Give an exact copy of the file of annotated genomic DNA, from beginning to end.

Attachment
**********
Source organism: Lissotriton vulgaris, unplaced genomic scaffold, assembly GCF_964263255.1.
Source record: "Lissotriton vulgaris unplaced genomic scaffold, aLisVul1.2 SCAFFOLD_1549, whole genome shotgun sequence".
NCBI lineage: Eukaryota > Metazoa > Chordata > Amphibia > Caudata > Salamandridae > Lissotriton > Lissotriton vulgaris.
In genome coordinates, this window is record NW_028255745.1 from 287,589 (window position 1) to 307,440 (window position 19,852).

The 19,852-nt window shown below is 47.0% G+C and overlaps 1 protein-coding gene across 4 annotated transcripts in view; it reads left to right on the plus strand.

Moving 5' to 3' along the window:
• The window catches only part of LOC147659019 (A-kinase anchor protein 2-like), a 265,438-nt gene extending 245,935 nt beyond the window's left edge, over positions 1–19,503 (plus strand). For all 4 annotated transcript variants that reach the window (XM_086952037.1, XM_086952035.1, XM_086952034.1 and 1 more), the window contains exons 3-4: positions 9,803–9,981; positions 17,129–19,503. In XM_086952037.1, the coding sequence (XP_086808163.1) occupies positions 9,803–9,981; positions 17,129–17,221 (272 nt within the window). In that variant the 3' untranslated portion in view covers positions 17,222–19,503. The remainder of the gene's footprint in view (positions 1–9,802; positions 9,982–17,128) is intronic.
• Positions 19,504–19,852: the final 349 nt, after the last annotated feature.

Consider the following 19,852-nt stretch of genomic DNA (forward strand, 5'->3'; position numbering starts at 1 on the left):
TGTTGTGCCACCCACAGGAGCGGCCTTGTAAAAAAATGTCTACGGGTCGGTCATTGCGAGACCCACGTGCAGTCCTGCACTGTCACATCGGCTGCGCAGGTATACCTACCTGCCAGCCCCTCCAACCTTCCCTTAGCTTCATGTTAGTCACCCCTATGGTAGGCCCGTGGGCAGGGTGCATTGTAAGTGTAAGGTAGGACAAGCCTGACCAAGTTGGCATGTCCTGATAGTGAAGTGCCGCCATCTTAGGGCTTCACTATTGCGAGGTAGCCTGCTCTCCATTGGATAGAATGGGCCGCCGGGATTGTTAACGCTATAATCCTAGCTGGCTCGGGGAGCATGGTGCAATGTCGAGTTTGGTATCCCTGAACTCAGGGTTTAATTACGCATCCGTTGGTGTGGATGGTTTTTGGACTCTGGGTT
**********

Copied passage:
Source organism: Lissotriton vulgaris, unplaced genomic scaffold, assembly GCF_964263255.1.
Source record: "Lissotriton vulgaris unplaced genomic scaffold, aLisVul1.2 SCAFFOLD_1549, whole genome shotgun sequence".
NCBI lineage: Eukaryota > Metazoa > Chordata > Amphibia > Caudata > Salamandridae > Lissotriton > Lissotriton vulgaris.
In genome coordinates, this window is record NW_028255745.1 from 287,589 (window position 1) to 307,440 (window position 19,852).

The 19,852-nt window shown below is 47.0% G+C and overlaps 1 protein-coding gene across 4 annotated transcripts in view; it reads left to right on the plus strand.

Moving 5' to 3' along the window:
• The window catches only part of LOC147659019 (A-kinase anchor protein 2-like), a 265,438-nt gene extending 245,935 nt beyond the window's left edge, over positions 1–19,503 (plus strand). For all 4 annotated transcript variants that reach the window (XM_086952037.1, XM_086952035.1, XM_086952034.1 and 1 more), the window contains exons 3-4: positions 9,803–9,981; positions 17,129–19,503. In XM_086952037.1, the coding sequence (XP_086808163.1) occupies positions 9,803–9,981; positions 17,129–17,221 (272 nt within the window). In that variant the 3' untranslated portion in view covers positions 17,222–19,503. The remainder of the gene's footprint in view (positions 1–9,802; positions 9,982–17,128) is intronic.
• Positions 19,504–19,852: the final 349 nt, after the last annotated feature.

Consider the following 19,852-nt stretch of genomic DNA (forward strand, 5'->3'; position numbering starts at 1 on the left):
TGTTGTGCCACCCACAGGAGCGGCCTTGTAAAAAAATGTCTACGGGTCGGTCATTGCGAGACCCACGTGCAGTCCTGCACTGTCACATCGGCTGCGCAGGTATACCTACCTGCCAGCCCCTCCAACCTTCCCTTAGCTTCATGTTAGTCACCCCTATGGTAGGCCCGTGGGCAGGGTGCATTGTAAGTGTAAGGTAGGACAAGCCTGACCAAGTTGGCATGTCCTGATAGTGAAGTGCCGCCATCTTAGGGCTTCACTATTGCGAGGTAGCCTGCTCTCCATTGGATAGAATGGGCCGCCGGGATTGTTAACGCTATAATCCTAGCTGGCTCGGGGAGCATGGTGCAATGTCGAGTTTGGTATCCCTGAACTCAGGGTTTAATTACGCATCCGTTGGTGTGGATGGTTTTTGGACTCTGGGTT